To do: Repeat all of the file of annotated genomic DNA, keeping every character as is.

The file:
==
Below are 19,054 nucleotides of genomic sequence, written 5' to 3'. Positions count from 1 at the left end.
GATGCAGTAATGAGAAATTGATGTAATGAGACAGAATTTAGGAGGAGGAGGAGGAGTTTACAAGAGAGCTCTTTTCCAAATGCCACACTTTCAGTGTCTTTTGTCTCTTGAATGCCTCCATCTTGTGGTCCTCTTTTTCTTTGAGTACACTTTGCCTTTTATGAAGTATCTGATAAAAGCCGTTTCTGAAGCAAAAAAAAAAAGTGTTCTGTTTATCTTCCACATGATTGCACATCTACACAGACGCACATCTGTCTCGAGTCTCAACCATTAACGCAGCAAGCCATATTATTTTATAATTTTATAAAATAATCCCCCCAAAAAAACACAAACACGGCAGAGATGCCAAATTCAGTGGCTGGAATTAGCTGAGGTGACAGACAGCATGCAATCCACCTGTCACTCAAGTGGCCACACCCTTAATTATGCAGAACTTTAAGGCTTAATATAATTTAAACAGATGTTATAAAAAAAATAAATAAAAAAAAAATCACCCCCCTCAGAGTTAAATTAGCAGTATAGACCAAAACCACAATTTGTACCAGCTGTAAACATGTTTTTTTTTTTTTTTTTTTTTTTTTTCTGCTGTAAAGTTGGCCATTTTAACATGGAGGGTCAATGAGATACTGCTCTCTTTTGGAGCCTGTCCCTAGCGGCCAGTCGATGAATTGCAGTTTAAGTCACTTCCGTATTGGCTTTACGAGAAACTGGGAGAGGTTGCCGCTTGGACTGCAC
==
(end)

Below are 19,054 nucleotides of genomic sequence, written 5' to 3'. Positions count from 1 at the left end.
GATGCAGTAATGAGAAATTGATGTAATGAGACAGAATTTAGGAGGAGGAGGAGGAGTTTACAAGAGAGCTCTTTTCCAAATGCCACACTTTCAGTGTCTTTTGTCTCTTGAATGCCTCCATCTTGTGGTCCTCTTTTTCTTTGAGTACACTTTGCCTTTTATGAAGTATCTGATAAAAGCCGTTTCTGAAGCAAAAAAAAAAAGTGTTCTGTTTATCTTCCACATGATTGCACATCTACACAGACGCACATCTGTCTCGAGTCTCAACCATTAACGCAGCAAGCCATATTATTTTATAATTTTATAAAATAATCCCCCCAAAAAAACACAAACACGGCAGAGATGCCAAATTCAGTGGCTGGAATTAGCTGAGGTGACAGACAGCATGCAATCCACCTGTCACTCAAGTGGCCACACCCTTAATTATGCAGAACTTTAAGGCTTAATATAATTTAAACAGATGTTATAAAAAAAATAAATAAAAAAAAAATCACCCCCCTCAGAGTTAAATTAGCAGTATAGACCAAAACCACAATTTGTACCAGCTGTAAACATGTTTTTTTTTTTTTTTTTTTTTTTTTTCTGCTGTAAAGTTGGCCATTTTAACATGGAGGGTCAATGAGATACTGCTCTCTTTTGGAGCCTGTCCCTAGCGGCCAGTCGATGAATTGCAGTTTAAGTCACTTCCGTATTGGCTTTACGAGAAACTGGGAGAGGTTGCCGCTTGGACTGCAC